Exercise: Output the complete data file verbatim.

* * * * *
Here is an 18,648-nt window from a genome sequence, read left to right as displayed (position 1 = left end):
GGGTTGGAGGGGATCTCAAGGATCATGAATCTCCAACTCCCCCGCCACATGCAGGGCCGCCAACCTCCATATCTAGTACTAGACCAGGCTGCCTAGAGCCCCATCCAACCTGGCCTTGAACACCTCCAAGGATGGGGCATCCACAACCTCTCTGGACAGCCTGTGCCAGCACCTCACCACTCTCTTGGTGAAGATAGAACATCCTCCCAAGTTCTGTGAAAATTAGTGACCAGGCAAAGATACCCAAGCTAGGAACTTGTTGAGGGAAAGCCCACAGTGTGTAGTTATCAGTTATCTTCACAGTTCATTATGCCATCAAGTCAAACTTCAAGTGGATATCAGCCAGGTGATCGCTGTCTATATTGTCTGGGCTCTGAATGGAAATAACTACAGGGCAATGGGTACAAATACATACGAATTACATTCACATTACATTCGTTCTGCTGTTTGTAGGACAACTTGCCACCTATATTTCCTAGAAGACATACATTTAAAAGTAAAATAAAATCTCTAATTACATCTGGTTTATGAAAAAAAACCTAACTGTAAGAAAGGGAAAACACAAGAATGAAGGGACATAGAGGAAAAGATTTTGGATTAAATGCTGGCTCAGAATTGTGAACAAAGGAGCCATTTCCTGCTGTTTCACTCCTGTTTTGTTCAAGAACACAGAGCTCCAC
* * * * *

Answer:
Here is an 18,648-nt window from a genome sequence, read left to right as displayed (position 1 = left end):
GGGTTGGAGGGGATCTCAAGGATCATGAATCTCCAACTCCCCCGCCACATGCAGGGCCGCCAACCTCCATATCTAGTACTAGACCAGGCTGCCTAGAGCCCCATCCAACCTGGCCTTGAACACCTCCAAGGATGGGGCATCCACAACCTCTCTGGACAGCCTGTGCCAGCACCTCACCACTCTCTTGGTGAAGATAGAACATCCTCCCAAGTTCTGTGAAAATTAGTGACCAGGCAAAGATACCCAAGCTAGGAACTTGTTGAGGGAAAGCCCACAGTGTGTAGTTATCAGTTATCTTCACAGTTCATTATGCCATCAAGTCAAACTTCAAGTGGATATCAGCCAGGTGATCGCTGTCTATATTGTCTGGGCTCTGAATGGAAATAACTACAGGGCAATGGGTACAAATACATACGAATTACATTCACATTACATTCGTTCTGCTGTTTGTAGGACAACTTGCCACCTATATTTCCTAGAAGACATACATTTAAAAGTAAAATAAAATCTCTAATTACATCTGGTTTATGAAAAAAAACCTAACTGTAAGAAAGGGAAAACACAAGAATGAAGGGACATAGAGGAAAAGATTTTGGATTAAATGCTGGCTCAGAATTGTGAACAAAGGAGCCATTTCCTGCTGTTTCACTCCTGTTTTGTTCAAGAACACAGAGCTCCAC